How to Clean Your Sneakers without Ruining Them
Ever since designer Phoebe Philo took her bow after the Celine fall/winter 2011 show in her Adidas Stan Smiths, little did we know that she would set off a footwear phenom unlike anything we've ever seen. Are we all sneakerheads now? It certainly seems that way. But even though we're not avid collectors, there's an unspoken understanding that a white sneaker decreases in value (and chicness) the dirtier it gets. A graying (or worse—browning or yellowing) sneaker can instantly muddy up an otherwise perfectly decent athleisure-chic outfit. That's why we turned to the Mr. Clean of sneakers Jason Markk to get the dirt (pun intended) on how to properly take care of and clean your sneakers like a pro.
"I've been into shoes since I was a kid, and I'm also into keeping them super clean. In the last two or three years, sneakers have really exploded," Markk says. "And these aren't your $40 sneakers from back in the day, these are ones that cost $250 and up. People want to take care of them, maintain them, and have them looking fresh for as long as possible."
As a sneakerhead himself, Markk noticed a lack of sneaker-cleaning products on the market that were both safe and effective. So he concocted his own with an at-home solution before he decided to do it full-time, with the launch of his professional cleaning kit ($16; jasonmarkk.com) in 2007. You might recognize it from seeing it perched on the shelves of small sneaker boutiques like Kith to major mass retailers, like Nordstrom and J. Crew, in any one of the 30 countries that stock his product across the globe (a Jason Markk brick-and-mortar store is slated to open in New York City by the end of this year, too).
"I never trusted the cleaning products that came in aerosol cans—you don't know what's in it and how it could ruin your shoes, and a lot of people felt the same way," he says. "The Jason Markk solution was designed specifically to clean and condition sneakers, to safely treat leather, suede, canvas, cotton mesh—all the materials you see on a sneaker."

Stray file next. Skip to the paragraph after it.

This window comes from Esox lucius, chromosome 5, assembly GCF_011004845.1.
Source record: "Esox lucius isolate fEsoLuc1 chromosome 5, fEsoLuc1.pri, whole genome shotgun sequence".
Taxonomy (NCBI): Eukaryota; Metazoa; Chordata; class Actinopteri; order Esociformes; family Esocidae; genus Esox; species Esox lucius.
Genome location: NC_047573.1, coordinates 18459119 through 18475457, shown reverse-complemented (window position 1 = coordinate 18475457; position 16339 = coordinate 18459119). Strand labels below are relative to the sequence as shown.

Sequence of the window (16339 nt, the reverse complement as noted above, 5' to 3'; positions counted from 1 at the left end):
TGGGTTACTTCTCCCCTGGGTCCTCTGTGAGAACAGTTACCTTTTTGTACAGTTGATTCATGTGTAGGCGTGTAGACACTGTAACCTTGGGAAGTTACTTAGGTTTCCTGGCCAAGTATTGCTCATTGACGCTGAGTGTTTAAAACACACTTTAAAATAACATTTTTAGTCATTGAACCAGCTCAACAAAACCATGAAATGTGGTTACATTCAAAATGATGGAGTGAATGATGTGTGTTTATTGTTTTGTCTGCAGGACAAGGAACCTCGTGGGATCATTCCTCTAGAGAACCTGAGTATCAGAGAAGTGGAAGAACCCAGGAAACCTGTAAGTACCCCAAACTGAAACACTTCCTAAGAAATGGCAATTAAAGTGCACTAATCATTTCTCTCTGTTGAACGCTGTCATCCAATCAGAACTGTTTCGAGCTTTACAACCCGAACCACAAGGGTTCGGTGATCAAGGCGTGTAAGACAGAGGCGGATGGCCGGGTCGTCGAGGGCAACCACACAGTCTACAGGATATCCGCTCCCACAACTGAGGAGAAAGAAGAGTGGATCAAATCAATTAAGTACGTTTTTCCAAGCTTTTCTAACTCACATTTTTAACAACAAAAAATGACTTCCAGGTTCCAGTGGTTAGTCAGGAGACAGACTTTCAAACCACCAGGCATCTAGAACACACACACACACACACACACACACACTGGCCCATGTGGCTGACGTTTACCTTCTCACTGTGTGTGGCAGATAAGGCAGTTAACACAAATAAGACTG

Of course, buying his solution isn't the only way to make sure your kicks stay pristine—Markk had DIY-ed it for years. To create an at-home remedy, Markk says you'll need a bowl of warm water, dishwashing detergent, Oxiclean, a toothbrush, and a microfiber towel. Keep scrolling to read through every step.
Unlace Your Shoes
"If you take out the laces, then you have better access to hard-to-reach crevices, like under the eyelets and under the tongue," Markk says. "Paying attention to every detail is what will make your shoes pop. If you have an all-white sneaker, the smallest scuff will be magnified."
Dry-Brush Off Debris
"Before you even wet the shoe, take a soft brush and gently dry-brush the whole shoe, because there's a lot of dust and debris that collect in the crevices," he says. "If you don't do this step, then when you scrub your shoe with soap and water, all that dirt is going to sink in even deeper and make your job a lot harder."
Concoct a Solution
"Take a bowl of warm water, squirt a couple drops of Palmolive (or any detergent you have) and Oxiclean, and stir it up," Markk says. "Take your toothbrush, dip it into the solution, and start scrubbing your shoe. This is the easiest, simplest solution you can do at home."
Dry Off with a Microfiber Towel
"A huge tip is to use a microfiber towel—you can use it to dry off your shoes, but it's a great tool for getting stubborn scuffs off," he says. "A brush is great, but it won't pick up the whole scuff—but applying pressure with your thumb underneath a microfiber towel can take off anything left over."
Got a Canvas Pair? Soften Your Bristles
"Definitely hand-clean your canvas sneakers; resist the urge to throw them in the washing machine," Markk says. "Follow the same steps, but make sure you're using a soft brush with hog or horse bristles, otherwise the the canvas will start to pill."
And Finally, Let Them Air Dry
"The biggest mistake you can make is throwing your shoes into the dryer; when you take them out, they'll look like elf shoes—they're bent, curled up, and there's no fixing that," Markk says. "The second biggest mistake is throwing them in the washing machine, because that will jeopardize the integrity of the shoe, and if you're using warm or hot water, it will cause the midsole and the upper to come apart."